Home : Torah Online : Festivals : Yom Kippur : 5762

This page presents insights by Rabbi Tuvia Bolton on the weekly Torah portion.

The latest article is posted here once a week. You can search the archive for past articles.

Yom Kippur (5762)

In another few hours it would be Yom Kippur and still no sign of the town.

Rav Mordechi was a Chassid of the third Rebbe of Chabad (Rabbi Menachem Mendel nicknamed the Tzemach Tzedek 1789 - 1866). The Rebbe sent him several months ago to wander the countryside of Russia from town to town, and inspire the Jews scattered there with the ideas of the Baal Shem Tov called "Chassidut", and up to now he had succeeded very well.

But yesterday he arrived at some town in the middle of nowhere, only to hear that all its Jews, about one hundred all together, had left the day before to the city of Vitebsk to pray in the Grand Synagogue there on Yom Kippur. ("Day of Forgiveness". (In the days of the Temple it was the only time that the High Priest entered the Holy of Holies.)

Suddenly he found himself stuck only a few hours away from the holiest day of the year, without a minyan (Jews always try to pray in groups of ten, called a "minyan").

"You won't find any Jews here, Rabbi" one of the townspeople told him. "But about two hours away there's a small village of Cantonists. They're a strange bunch, but that's the closest thing to Jews you'll find around here now".

[The Cantonists were Jews that had been "snatched" by the Government from their families when they were young children, and endured years of torture in the Czar's army, rather than leaving their Judaism. The few that survived were so emotionally and psychologically destroyed when they left the army years later, that they were never able to live normal lives. So they lived together in little villages, separated from the rest of the world.]

Immediately Rav Mordechi started walking, but after over an hour he still saw nothing. No...Wait! There seemed to be something on the horizon.

Sure enough, there it was! There were only a few old wooden houses, but this must be the village he was looking for.

The first resident that saw that the Rabbi enter the village called everyone else, and in no time they were all lined up with shining faces, taking turns shaking the newcomer's hand.

They were overjoyed! Such an honor to have a real Rabbi as their guest!

Suddenly they stepped back, formed a sort of huddle, and began whispering to one another. Then they fell silent, looked again at the Rabbi, and one of them stepped forward in great humility, cleared his throat and announced:

"Excuse me Rabbi, but we would be very honored if his majesty the Rabbi would please honor us with leading the prayers of Yom Kippur".

All the others stood staring at the Rabbi with wide pleading eyes shaking their heads beseechingly yes.

Rav Mordechi nodded in agreement, and the joyous hand shaking ritual was repeated once again.

"We only have one request" The man continued - "that one of us leads the last prayer of the holiday, N'eela".

An hour later they were all seated in the solemn atmosphere of Yom Kippur in their little Shul (synagogue) listening to the beautiful heartfelt prayers of Rav Mordechi, the Chassid of the Tzemach Tzedik.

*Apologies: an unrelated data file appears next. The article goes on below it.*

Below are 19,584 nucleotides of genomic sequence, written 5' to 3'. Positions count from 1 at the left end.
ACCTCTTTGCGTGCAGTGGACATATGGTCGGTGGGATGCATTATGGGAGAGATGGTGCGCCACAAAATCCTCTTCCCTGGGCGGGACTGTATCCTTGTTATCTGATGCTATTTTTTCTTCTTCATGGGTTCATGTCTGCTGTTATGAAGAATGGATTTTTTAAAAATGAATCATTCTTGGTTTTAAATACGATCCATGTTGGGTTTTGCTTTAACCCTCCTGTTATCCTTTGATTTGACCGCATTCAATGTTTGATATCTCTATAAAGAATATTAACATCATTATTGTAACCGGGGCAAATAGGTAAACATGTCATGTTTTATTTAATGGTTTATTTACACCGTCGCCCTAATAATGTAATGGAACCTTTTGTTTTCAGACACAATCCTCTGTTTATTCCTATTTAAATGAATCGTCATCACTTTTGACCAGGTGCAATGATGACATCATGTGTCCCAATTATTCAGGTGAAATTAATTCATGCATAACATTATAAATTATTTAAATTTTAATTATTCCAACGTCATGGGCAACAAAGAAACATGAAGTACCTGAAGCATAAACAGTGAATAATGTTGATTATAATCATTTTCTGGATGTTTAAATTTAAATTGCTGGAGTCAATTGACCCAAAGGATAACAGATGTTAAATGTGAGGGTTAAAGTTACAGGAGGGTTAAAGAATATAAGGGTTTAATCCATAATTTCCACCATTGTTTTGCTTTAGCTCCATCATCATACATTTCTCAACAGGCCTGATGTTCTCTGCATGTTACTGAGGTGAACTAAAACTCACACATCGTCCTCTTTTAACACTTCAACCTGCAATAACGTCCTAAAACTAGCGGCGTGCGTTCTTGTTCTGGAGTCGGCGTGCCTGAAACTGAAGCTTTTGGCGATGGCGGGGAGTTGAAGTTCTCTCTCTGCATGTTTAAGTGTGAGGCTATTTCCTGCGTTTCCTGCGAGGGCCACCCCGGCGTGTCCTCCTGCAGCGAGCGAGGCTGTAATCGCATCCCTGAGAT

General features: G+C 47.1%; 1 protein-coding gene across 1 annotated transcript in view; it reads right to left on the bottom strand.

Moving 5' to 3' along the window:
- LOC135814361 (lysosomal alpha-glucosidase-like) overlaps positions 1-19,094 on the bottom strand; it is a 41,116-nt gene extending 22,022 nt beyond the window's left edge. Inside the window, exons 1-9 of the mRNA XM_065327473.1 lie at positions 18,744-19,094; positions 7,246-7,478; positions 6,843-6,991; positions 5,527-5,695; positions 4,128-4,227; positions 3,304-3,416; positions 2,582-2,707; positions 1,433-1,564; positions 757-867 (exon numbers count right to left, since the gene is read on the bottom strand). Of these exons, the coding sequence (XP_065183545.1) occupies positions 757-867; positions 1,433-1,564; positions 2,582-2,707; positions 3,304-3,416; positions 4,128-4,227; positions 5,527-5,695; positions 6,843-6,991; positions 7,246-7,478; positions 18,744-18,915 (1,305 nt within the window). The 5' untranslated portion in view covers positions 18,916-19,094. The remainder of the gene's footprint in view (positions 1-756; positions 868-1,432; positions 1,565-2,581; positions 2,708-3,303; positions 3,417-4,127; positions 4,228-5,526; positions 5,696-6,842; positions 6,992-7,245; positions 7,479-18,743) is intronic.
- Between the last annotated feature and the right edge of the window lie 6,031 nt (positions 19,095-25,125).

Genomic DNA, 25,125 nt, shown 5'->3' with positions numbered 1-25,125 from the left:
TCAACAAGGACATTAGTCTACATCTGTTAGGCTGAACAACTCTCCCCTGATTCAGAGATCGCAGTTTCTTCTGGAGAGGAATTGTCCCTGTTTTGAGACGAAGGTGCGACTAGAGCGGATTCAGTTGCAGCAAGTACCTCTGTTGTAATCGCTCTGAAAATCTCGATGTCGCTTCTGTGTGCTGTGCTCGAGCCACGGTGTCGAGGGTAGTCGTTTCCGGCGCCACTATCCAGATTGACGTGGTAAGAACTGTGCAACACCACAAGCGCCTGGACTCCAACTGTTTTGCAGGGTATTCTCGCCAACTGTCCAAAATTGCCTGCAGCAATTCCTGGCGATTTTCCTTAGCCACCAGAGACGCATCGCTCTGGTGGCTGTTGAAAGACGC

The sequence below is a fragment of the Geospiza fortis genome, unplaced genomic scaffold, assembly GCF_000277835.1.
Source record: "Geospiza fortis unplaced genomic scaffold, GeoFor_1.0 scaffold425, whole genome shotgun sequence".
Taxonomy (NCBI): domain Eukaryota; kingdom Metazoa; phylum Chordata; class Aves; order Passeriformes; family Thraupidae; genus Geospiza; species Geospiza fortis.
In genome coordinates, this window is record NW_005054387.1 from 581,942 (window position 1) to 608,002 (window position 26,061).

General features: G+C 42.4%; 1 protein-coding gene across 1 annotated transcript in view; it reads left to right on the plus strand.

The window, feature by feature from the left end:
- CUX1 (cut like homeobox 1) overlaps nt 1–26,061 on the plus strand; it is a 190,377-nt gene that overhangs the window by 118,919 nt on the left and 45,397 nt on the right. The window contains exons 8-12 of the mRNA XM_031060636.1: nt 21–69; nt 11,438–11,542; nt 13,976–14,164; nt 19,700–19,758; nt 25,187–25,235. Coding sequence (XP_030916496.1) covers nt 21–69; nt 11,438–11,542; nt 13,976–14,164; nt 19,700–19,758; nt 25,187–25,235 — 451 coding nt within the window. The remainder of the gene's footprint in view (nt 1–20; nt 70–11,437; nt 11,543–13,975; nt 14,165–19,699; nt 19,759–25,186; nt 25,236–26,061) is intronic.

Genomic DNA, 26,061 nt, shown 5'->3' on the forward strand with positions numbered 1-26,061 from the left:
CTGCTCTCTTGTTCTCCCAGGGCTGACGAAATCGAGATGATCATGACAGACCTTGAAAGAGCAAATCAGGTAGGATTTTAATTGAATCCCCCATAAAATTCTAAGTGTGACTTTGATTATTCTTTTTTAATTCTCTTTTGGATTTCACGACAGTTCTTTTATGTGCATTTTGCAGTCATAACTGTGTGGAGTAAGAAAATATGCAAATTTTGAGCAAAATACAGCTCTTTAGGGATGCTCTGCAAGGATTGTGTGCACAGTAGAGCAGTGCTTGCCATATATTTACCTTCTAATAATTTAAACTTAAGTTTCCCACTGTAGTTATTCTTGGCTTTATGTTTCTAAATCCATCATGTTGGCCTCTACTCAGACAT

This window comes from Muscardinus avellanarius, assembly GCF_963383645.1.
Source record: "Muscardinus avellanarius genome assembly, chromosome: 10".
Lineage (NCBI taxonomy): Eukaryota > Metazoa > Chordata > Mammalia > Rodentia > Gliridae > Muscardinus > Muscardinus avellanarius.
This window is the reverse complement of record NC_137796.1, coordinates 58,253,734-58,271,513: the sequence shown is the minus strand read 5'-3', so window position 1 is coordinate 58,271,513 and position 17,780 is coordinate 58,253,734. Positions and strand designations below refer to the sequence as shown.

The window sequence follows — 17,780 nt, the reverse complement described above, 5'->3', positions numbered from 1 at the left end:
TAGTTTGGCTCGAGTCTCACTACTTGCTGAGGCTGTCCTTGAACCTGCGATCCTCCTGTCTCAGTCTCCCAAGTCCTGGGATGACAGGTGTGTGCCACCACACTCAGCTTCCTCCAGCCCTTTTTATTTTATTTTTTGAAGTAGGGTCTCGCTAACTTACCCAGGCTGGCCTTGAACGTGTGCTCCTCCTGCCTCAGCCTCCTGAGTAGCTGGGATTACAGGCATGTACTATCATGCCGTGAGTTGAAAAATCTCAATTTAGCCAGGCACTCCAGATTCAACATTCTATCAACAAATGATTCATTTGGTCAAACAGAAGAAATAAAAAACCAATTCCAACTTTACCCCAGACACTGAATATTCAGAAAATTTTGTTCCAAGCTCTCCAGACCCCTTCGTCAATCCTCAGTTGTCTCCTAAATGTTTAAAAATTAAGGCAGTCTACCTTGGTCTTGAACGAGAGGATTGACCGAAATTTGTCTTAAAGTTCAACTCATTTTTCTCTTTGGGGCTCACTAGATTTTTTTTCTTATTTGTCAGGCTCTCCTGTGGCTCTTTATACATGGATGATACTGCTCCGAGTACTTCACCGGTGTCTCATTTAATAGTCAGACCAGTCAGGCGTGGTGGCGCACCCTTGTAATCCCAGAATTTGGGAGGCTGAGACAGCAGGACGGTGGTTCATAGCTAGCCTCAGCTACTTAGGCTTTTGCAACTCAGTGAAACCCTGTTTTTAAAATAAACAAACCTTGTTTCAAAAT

Rav Mordechi felt something special was happening; he had never quite experienced a Yom Kippur like this. He had never been in such a minyan; each one of them had been through hell, things that he could never even dream of experiencing, only for the sake of HaShem. And although he knew all the books and they knew nothing, somehow he felt dwarfed by these simple people.

His soul flowed into the prayers, and it seemed to him that he had never sung so beautifully in his life. First Kol Nidre, then the evening prayer, then the following day he prayed the other three prayers, and even read from the Torah both times.

But finally at the end of the day came their turn; it was time for N'eela.

Rav Mordechi stepped back, took a seat in the small Shul with everyone else, and waited to see what was going to happen. Why did they want this prayer especially?

One of the Cantonists rose from his chair, took a few steps forward and stood at the podium, his back to the crowd.

Suddenly, before he began to lead the prayers, he started unbuttoning and then removing his shirt.

Rav Mordechi was about to say something, to protest; you can't take your shirt off in the Synagogue!

But as the shirt fell from the man's shoulders, it revealed hundreds of scars; years upon years of deep scars....each one because the man refused to leave the G-d of Israel.

Rav Mordechi gasped and tears ran from his eyes.

The Cantonist then raised his hands to G-d and said in a loud voice.

"G-d...Send us Moshiach! Redeem the Jewish people now!

I'm not asking for the sake of our families, because we don't have any families.

I'm not asking for the sake of our futures, because we have no futures.

I'm not asking for the sake of our livelihoods or our comfort, or our children, or our reputations, because we don't have any of those things either.

We're just asking that you should...

"Asay L'maan Shemechaw" - Do it for the sake of Your Great Name.

And then he put on his shirt and began the prayer.

That is what we are asking for this Day of Forgiveness:

"G-d! The world has suffered enough. Just send us Moshaich because You are good."

We want Moshiach NOW!

Copyright © 1999-2018 Rabbi Tuvia Bolton. All rights reserved. No unauthorized reproduction or copying of this material shall occur without prior permission.

(5760- )
   Yom Kippur



   Other Essays

 send us feedback